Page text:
Visual Thinking

There are parallels to “visual thinking”, attending to information coming to awareness before any discrimination of intent, in disciplines other than psychic healing. Dogen the Japanese Soto teacher emphasized “non-thinking” as the pivot of zazen, for instance (in Fukanzazengi).

I myself am coming to the conclusion that the ability to sit zazen depends on the hypnogogic state (between waking and sleeping, as it were). My effort in “waking up and falling asleep”, as I’m referring to the induction of the hypnogogic state, is simply to be where I am as I am where I am. In effect, there may be a reciprocity between the state of mind and the ability to feel, that opens the necessary ability to feel and the necessary state of mind to channel the future into a sense of location in three dimensions in the present, a sense of location from which action appropriate to the future can take place. Might be a sense of location in mind, or in the head anyway, some of the time.

“Wu Wei” and impeccability, from Tao Bums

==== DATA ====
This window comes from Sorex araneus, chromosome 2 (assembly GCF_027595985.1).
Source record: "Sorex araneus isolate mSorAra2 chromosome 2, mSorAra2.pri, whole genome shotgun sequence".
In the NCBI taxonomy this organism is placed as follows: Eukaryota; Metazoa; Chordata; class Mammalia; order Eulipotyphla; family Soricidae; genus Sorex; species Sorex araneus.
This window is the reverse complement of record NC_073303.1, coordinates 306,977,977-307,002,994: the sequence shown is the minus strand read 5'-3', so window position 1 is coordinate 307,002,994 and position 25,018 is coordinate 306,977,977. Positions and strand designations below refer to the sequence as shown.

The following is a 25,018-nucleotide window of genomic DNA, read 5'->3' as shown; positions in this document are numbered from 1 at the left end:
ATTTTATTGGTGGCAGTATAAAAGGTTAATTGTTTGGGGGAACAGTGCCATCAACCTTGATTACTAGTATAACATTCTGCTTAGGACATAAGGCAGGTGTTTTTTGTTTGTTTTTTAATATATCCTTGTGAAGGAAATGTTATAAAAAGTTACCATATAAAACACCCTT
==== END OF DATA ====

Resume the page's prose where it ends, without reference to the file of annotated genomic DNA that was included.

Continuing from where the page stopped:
I remember Blanche Hartman from S.F. Zen Center talking about one day when she was on her way to a day of mindfulness and she buttoned her shirt backwards or something. I do revere some of the teachers I met from Japan, whom I thought had a certain grace and poise, and sometimes I think I should be concerned to practice hard and be more like them; in the end, though, I think Blanche has the right approach, to laugh at herself and be what she is.

I would say that I have a compass, and that compass comes out when I feel like I’m starting to walk in circles, and I use that compass to sight the next landmark in the direction I want to go before I put it away. The compass is the cessation of volition, in speech, in inhalation and exhalation, and in perception and sensation, and the landmark is the combination of disparate elements at the instant of cessation. The landmark is always right where I am, every contact of sense including the sixth sense enters into where I am even before I know it, and the ability to feel that arises with each contact informs where I am. When I am waking up and falling asleep, I can witness the action that arises out of where I am as I am where I am. That action is wu wei. read more

Wu Wei

It is possible to act without intent, and to do so in the course of daily life; this is wu wei to me. As soon as there’s intent, there’s discrimination of good and bad, and there’s nothing natural about that.

I think the best is to accept falling asleep with waking up, and waking up with falling asleep; too much emphasis on waking up, and we can’t sleep. Too much emphasis on falling asleep, and we can’t wake up. read more

A bowl with a dusting of soap powder- comment on Brad Warner’s “Hardcore Zen”